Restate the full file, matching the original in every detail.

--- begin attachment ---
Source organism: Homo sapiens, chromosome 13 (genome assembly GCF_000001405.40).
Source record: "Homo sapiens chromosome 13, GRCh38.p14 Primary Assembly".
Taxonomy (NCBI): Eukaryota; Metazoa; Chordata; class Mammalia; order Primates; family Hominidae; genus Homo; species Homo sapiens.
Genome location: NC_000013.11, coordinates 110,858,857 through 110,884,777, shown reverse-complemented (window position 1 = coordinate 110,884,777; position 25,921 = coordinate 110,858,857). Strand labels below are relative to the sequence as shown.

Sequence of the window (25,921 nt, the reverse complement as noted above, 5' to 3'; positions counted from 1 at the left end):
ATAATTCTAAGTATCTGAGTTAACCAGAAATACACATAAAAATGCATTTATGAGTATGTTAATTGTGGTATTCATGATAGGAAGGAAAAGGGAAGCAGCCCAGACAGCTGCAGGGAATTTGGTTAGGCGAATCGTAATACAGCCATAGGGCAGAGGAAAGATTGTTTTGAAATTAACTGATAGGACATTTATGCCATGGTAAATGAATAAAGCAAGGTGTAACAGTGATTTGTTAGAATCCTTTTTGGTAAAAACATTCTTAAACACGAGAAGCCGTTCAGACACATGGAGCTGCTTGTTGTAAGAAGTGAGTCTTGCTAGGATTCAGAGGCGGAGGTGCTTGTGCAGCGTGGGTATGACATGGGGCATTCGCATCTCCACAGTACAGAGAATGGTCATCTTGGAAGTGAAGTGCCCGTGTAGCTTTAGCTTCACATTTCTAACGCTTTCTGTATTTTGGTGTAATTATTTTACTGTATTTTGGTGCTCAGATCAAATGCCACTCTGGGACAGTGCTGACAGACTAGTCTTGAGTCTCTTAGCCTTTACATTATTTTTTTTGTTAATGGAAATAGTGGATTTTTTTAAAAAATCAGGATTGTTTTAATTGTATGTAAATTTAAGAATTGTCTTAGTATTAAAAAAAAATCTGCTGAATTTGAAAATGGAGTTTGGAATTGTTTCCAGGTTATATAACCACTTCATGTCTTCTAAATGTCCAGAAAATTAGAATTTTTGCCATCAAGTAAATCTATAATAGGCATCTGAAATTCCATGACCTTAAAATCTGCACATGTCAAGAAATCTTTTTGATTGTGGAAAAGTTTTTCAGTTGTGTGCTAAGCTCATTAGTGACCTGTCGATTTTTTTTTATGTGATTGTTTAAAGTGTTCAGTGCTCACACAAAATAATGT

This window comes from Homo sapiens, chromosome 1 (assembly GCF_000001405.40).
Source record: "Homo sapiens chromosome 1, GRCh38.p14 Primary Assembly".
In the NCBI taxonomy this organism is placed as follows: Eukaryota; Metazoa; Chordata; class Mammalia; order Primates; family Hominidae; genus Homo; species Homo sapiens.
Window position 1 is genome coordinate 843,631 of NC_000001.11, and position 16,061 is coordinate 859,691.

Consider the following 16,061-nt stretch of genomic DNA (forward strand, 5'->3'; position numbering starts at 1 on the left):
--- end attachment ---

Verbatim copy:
Source organism: Homo sapiens, chromosome 13 (genome assembly GCF_000001405.40).
Source record: "Homo sapiens chromosome 13, GRCh38.p14 Primary Assembly".
Taxonomy (NCBI): Eukaryota; Metazoa; Chordata; class Mammalia; order Primates; family Hominidae; genus Homo; species Homo sapiens.
Genome location: NC_000013.11, coordinates 110,858,857 through 110,884,777, shown reverse-complemented (window position 1 = coordinate 110,884,777; position 25,921 = coordinate 110,858,857). Strand labels below are relative to the sequence as shown.

Sequence of the window (25,921 nt, the reverse complement as noted above, 5' to 3'; positions counted from 1 at the left end):
ATAATTCTAAGTATCTGAGTTAACCAGAAATACACATAAAAATGCATTTATGAGTATGTTAATTGTGGTATTCATGATAGGAAGGAAAAGGGAAGCAGCCCAGACAGCTGCAGGGAATTTGGTTAGGCGAATCGTAATACAGCCATAGGGCAGAGGAAAGATTGTTTTGAAATTAACTGATAGGACATTTATGCCATGGTAAATGAATAAAGCAAGGTGTAACAGTGATTTGTTAGAATCCTTTTTGGTAAAAACATTCTTAAACACGAGAAGCCGTTCAGACACATGGAGCTGCTTGTTGTAAGAAGTGAGTCTTGCTAGGATTCAGAGGCGGAGGTGCTTGTGCAGCGTGGGTATGACATGGGGCATTCGCATCTCCACAGTACAGAGAATGGTCATCTTGGAAGTGAAGTGCCCGTGTAGCTTTAGCTTCACATTTCTAACGCTTTCTGTATTTTGGTGTAATTATTTTACTGTATTTTGGTGCTCAGATCAAATGCCACTCTGGGACAGTGCTGACAGACTAGTCTTGAGTCTCTTAGCCTTTACATTATTTTTTTTGTTAATGGAAATAGTGGATTTTTTTAAAAAATCAGGATTGTTTTAATTGTATGTAAATTTAAGAATTGTCTTAGTATTAAAAAAAAATCTGCTGAATTTGAAAATGGAGTTTGGAATTGTTTCCAGGTTATATAACCACTTCATGTCTTCTAAATGTCCAGAAAATTAGAATTTTTGCCATCAAGTAAATCTATAATAGGCATCTGAAATTCCATGACCTTAAAATCTGCACATGTCAAGAAATCTTTTTGATTGTGGAAAAGTTTTTCAGTTGTGTGCTAAGCTCATTAGTGACCTGTCGATTTTTTTTTATGTGATTGTTTAAAGTGTTCAGTGCTCACACAAAATAATGT

This window comes from Homo sapiens, chromosome 1 (assembly GCF_000001405.40).
Source record: "Homo sapiens chromosome 1, GRCh38.p14 Primary Assembly".
In the NCBI taxonomy this organism is placed as follows: Eukaryota; Metazoa; Chordata; class Mammalia; order Primates; family Hominidae; genus Homo; species Homo sapiens.
Window position 1 is genome coordinate 843,631 of NC_000001.11, and position 16,061 is coordinate 859,691.

Consider the following 16,061-nt stretch of genomic DNA (forward strand, 5'->3'; position numbering starts at 1 on the left):